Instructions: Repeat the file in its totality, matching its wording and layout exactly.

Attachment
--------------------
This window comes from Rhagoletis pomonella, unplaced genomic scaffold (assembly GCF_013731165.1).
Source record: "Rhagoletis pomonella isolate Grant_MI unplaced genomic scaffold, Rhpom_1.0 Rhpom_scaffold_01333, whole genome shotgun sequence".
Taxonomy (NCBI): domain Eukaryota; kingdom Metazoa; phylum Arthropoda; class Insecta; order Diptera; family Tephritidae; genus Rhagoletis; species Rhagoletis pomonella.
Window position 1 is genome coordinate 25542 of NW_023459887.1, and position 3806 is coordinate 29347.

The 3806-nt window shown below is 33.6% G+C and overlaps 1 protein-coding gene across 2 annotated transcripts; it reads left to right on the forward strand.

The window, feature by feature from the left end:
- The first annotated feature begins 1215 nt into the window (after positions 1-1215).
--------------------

This window comes from Rhagoletis pomonella, unplaced genomic scaffold (assembly GCF_013731165.1).
Source record: "Rhagoletis pomonella isolate Grant_MI unplaced genomic scaffold, Rhpom_1.0 Rhpom_scaffold_01333, whole genome shotgun sequence".
Taxonomy (NCBI): domain Eukaryota; kingdom Metazoa; phylum Arthropoda; class Insecta; order Diptera; family Tephritidae; genus Rhagoletis; species Rhagoletis pomonella.
Window position 1 is genome coordinate 25542 of NW_023459887.1, and position 3806 is coordinate 29347.

The 3806-nt window shown below is 33.6% G+C and overlaps 1 protein-coding gene across 2 annotated transcripts; it reads left to right on the forward strand.

The window, feature by feature from the left end:
- The first annotated feature begins 1215 nt into the window (after positions 1-1215).